It's having teething problems (still) but lets not forget how advanced the aircraft is. Airbus are making improvements all the time, the latest being the increase in weight (the R variant)?. Then there are the engines with talk about the Trent XWB being a possible candidate for putting on the wing of the 380 and saving more money for the airlines...

I have no doubt that the A380 will be here for years to come. So too the 747... there is and will continue to be demand for large aircraft such as the 380.



146/2/3 737/2/3/4/5/7/8/9 A320 1/2/18/19/21 DC9/40/50 DC10/30 A300/6 A330/2/3 A340/3/6 A380 757/2/3 747/4 767/3/4 787 77
User currently offlineRickNRoll From Afghanistan, joined Jan 2012, 829 posts, RR: 0
Reply 8, posted (2 years 5 months 1 week 1 day 19 hours ago) and read 21519 times:

Rising fuel costs help the case for the A380. It carries people more efficiently over longer distances.

User currently offlineltbewr From United States of America, joined Jan 2004, 13114 posts, RR: 12
Reply 9, posted (2 years 5 months 1 week 1 day 17 hours ago) and read 21029 times:

Quoting SWALUV (Thread starter):

- Will we see Airbus ever make there break-even point?
- With the rising cost of fuel prices, will we see any more orders for the A380?
- Will we see a new version (maybe a NEO) of the A380?
- When will the cost of fuel, maintenance, crews, etc. be to much for the airlines and the A380?
- What ( if anything) will replace the A380?
- And will a A380F be introduced after all order were canceled by the airlines?


As to 'break even', that may be more murky but if the same airlines that buy the A380 for their particular needs, they may be more likely to buy other Airbus a/c so the slight loss on the A380 may be offset by sales of other models. WIth many major airports capped as to number of flights allowed, some airlines may have no practical alternative to buy more A 380's so the 'break even' point may be reached or surpassed.

The A380 will probably be the biggest pax aircraft we may see due to practical limits on airport infrastructure, although we may see some 'stretch' or high coach capacity models. We could see a version with more advanced materials in their structure, improved engines, as become more cost practical, reduce weight and thus fuel use as long-term oil will only go up much higher. Who knows what will 'replace' it - look at the 747 still selling over 40 years after it's intro.

The costs of operating the A380 may be less important than the reality of severely slot controlled airports throughout the world.

As to a freighter, it may become the best choice for some freight airliners, as with pax ones, to deal with airports that are slot controlled, have strict curfews, to operate fewer flights on the highest demand routes thus reducing overall ops costs..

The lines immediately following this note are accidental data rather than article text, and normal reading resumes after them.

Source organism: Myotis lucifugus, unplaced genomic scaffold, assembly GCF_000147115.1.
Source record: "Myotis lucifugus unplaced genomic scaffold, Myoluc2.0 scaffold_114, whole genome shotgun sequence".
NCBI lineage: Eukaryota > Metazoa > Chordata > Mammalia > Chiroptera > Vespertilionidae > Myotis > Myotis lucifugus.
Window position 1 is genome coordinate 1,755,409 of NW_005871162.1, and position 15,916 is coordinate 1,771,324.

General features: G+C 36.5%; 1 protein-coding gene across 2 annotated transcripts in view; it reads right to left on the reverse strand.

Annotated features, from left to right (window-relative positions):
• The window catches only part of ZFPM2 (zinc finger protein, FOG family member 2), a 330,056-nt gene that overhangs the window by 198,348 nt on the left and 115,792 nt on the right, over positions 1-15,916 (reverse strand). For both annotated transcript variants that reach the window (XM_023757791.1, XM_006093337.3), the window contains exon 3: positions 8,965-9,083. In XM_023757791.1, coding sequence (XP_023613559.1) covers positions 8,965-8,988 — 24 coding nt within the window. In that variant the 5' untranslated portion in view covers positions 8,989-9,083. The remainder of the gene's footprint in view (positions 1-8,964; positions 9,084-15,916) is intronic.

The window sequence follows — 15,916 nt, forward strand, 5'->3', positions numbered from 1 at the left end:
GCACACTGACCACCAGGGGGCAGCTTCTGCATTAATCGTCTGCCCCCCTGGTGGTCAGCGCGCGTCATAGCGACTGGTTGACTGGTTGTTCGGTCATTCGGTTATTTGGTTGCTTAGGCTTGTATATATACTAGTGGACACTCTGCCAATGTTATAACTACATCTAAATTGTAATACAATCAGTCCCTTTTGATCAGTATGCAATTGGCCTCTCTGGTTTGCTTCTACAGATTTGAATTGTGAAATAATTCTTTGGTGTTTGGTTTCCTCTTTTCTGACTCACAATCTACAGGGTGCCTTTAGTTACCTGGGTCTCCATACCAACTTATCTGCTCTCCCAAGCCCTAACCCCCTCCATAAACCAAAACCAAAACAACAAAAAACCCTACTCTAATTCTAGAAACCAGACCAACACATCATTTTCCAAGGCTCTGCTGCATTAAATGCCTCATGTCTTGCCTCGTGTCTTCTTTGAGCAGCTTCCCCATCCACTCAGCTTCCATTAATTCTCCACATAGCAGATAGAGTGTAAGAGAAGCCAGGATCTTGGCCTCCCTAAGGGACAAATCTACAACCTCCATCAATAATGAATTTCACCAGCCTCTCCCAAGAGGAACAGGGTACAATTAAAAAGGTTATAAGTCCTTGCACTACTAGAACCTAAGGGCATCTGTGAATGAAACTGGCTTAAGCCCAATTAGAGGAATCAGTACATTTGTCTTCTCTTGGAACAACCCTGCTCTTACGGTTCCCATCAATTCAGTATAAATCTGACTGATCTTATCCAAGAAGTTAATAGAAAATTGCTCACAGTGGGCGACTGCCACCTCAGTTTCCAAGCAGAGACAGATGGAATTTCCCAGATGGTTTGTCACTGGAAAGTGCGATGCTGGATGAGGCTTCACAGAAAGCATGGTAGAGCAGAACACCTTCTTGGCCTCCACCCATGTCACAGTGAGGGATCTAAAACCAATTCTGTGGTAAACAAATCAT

User currently offlinePHX787 From Japan, joined Mar 2012, 7560 posts, RR: 18
Reply 10, posted (2 years 5 months 1 week 1 day 17 hours ago) and read 20950 times:

Quoting SWALUV (Thread starter):
- And will a A380F be introduced after all order were canceled by the airlines?

How much farther in the future do we have for this?



次は、渋谷、渋谷。出口は、右側です。電車とホームの間は広く開いておりますので、足元に注意下さい。
User currently offlinedarksnowynight From United States of America, joined Jan 2012, 1363 posts, RR: 3
Reply 11, posted (2 years 5 months 1 week 1 day 15 hours ago) and read 20721 times:

Quoting PHX787 (Reply 12):

- And will a A380F be introduced after all order were canceled by the airlines?

How much farther in the future do we have for this?

Theoretically forever. The real question is whether an F version will be a true F or a P2F conversion. I'm fairly certain that if there is an F, it will be one or the other, but not both. I say that given the developmental/production (dedicated F) or certification/conversion (P2F) costs involved, and the relatively small number of frames in the market.

But in any case, I do not see why there would need to be a dead-line. Even if there is only ever a P2F made, the 380, like most LH & ULH AC have a relatively low cycle count per age.



Posting without Knowledge is simply Tolerated Vandalism... We are the Vandals.
User currently offlineStitch From United States of America, joined Jul 2005, 30989 posts, RR: 86
Reply 12, posted (2 years 5 months 1 week 1 day 12 hours ago) and read 20189 times:
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Quoting SWALUV (Thread starter):
- Will we see Airbus ever make there break-even point?

I figure it has a good chance. Within a few years Airbus should be able to sell an A380-800 for what it cost them to build, so at least the red ink will stop accumulating then and they can start to "recover" the costs to date (and I use quotes because Airbus has already paid those bills, so it is not a case of them having to break even).



Quoting SWALUV (Thread starter):
- With the rising cost of fuel prices, will we see any more orders for the A380?

Probably.



Quoting SWALUV (Thread starter):
- Will we see a new version (maybe a NEO) of the A380?

We'll see continued improvements and probably an 80m length A380-900.



Quoting SWALUV (Thread starter):
- When will the cost of fuel, maintenance, crews, etc. be to much for the airlines and the A380?

The real "spoiler" will be consumers no longer being able to afford to travel due to not having the disposable income.



Quoting SWALUV (Thread starter):
- What ( if anything) will replace the A380?

Yes. Probably a Blended Wing Body. But I don't expect to see the A380 superseded for many decades.



Quoting SWALUV (Thread starter):
- And will a A380F be introduced after all order were canceled by the airlines?

I do not believe we will see a new-build A380 freighter.


User currently offlineastuteman From United Kingdom, joined Jan 2005, 10031 posts, RR: 96
Reply 13, posted (2 years 5 months 1 week 1 day 11 hours ago) and read 19633 times:
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Quoting Stitch (Reply 14):